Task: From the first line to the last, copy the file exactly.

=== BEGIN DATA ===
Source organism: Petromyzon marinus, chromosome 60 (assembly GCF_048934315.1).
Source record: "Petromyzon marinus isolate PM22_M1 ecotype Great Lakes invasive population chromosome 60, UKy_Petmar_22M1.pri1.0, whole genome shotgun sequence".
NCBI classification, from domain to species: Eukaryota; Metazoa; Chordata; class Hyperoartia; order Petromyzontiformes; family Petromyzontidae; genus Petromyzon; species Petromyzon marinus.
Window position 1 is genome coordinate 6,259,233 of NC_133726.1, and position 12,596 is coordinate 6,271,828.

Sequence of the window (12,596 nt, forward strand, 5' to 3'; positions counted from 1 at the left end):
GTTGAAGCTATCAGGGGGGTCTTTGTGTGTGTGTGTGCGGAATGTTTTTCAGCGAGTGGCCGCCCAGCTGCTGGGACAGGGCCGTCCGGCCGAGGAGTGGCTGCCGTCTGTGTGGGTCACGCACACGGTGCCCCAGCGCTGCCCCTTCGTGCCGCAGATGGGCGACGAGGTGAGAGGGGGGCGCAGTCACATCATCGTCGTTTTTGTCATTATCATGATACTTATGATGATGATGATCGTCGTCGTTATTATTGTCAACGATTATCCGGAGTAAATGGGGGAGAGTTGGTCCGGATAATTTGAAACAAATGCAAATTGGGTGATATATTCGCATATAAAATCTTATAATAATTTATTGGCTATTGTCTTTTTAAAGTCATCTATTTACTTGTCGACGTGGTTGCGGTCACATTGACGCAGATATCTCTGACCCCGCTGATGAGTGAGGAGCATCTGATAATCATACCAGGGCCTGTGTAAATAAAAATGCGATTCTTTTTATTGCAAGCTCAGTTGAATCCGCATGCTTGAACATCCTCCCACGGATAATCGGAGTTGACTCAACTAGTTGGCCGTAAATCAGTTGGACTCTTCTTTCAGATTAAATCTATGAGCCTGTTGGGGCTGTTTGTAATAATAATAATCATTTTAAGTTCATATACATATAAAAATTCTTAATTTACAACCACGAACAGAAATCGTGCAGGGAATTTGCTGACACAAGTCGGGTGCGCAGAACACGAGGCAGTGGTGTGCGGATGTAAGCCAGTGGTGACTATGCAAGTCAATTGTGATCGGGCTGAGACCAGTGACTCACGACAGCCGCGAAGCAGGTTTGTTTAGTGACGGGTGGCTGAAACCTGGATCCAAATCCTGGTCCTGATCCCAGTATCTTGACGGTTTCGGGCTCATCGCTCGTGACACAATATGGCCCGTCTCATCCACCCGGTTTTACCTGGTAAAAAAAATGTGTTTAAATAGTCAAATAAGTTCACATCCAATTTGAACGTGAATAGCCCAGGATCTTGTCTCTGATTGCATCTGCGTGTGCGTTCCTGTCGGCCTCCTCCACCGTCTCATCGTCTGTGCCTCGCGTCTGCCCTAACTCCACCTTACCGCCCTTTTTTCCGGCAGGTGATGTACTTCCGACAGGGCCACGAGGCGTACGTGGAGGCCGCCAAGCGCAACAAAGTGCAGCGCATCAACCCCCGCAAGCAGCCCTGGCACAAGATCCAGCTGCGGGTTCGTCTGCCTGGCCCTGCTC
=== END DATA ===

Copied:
Source organism: Petromyzon marinus, chromosome 60 (assembly GCF_048934315.1).
Source record: "Petromyzon marinus isolate PM22_M1 ecotype Great Lakes invasive population chromosome 60, UKy_Petmar_22M1.pri1.0, whole genome shotgun sequence".
NCBI classification, from domain to species: Eukaryota; Metazoa; Chordata; class Hyperoartia; order Petromyzontiformes; family Petromyzontidae; genus Petromyzon; species Petromyzon marinus.
Window position 1 is genome coordinate 6,259,233 of NC_133726.1, and position 12,596 is coordinate 6,271,828.

Sequence of the window (12,596 nt, forward strand, 5' to 3'; positions counted from 1 at the left end):
GTTGAAGCTATCAGGGGGGTCTTTGTGTGTGTGTGTGCGGAATGTTTTTCAGCGAGTGGCCGCCCAGCTGCTGGGACAGGGCCGTCCGGCCGAGGAGTGGCTGCCGTCTGTGTGGGTCACGCACACGGTGCCCCAGCGCTGCCCCTTCGTGCCGCAGATGGGCGACGAGGTGAGAGGGGGGCGCAGTCACATCATCGTCGTTTTTGTCATTATCATGATACTTATGATGATGATGATCGTCGTCGTTATTATTGTCAACGATTATCCGGAGTAAATGGGGGAGAGTTGGTCCGGATAATTTGAAACAAATGCAAATTGGGTGATATATTCGCATATAAAATCTTATAATAATTTATTGGCTATTGTCTTTTTAAAGTCATCTATTTACTTGTCGACGTGGTTGCGGTCACATTGACGCAGATATCTCTGACCCCGCTGATGAGTGAGGAGCATCTGATAATCATACCAGGGCCTGTGTAAATAAAAATGCGATTCTTTTTATTGCAAGCTCAGTTGAATCCGCATGCTTGAACATCCTCCCACGGATAATCGGAGTTGACTCAACTAGTTGGCCGTAAATCAGTTGGACTCTTCTTTCAGATTAAATCTATGAGCCTGTTGGGGCTGTTTGTAATAATAATAATCATTTTAAGTTCATATACATATAAAAATTCTTAATTTACAACCACGAACAGAAATCGTGCAGGGAATTTGCTGACACAAGTCGGGTGCGCAGAACACGAGGCAGTGGTGTGCGGATGTAAGCCAGTGGTGACTATGCAAGTCAATTGTGATCGGGCTGAGACCAGTGACTCACGACAGCCGCGAAGCAGGTTTGTTTAGTGACGGGTGGCTGAAACCTGGATCCAAATCCTGGTCCTGATCCCAGTATCTTGACGGTTTCGGGCTCATCGCTCGTGACACAATATGGCCCGTCTCATCCACCCGGTTTTACCTGGTAAAAAAAATGTGTTTAAATAGTCAAATAAGTTCACATCCAATTTGAACGTGAATAGCCCAGGATCTTGTCTCTGATTGCATCTGCGTGTGCGTTCCTGTCGGCCTCCTCCACCGTCTCATCGTCTGTGCCTCGCGTCTGCCCTAACTCCACCTTACCGCCCTTTTTTCCGGCAGGTGATGTACTTCCGACAGGGCCACGAGGCGTACGTGGAGGCCGCCAAGCGCAACAAAGTGCAGCGCATCAACCCCCGCAAGCAGCCCTGGCACAAGATCCAGCTGCGGGTTCGTCTGCCTGGCCCTGCTC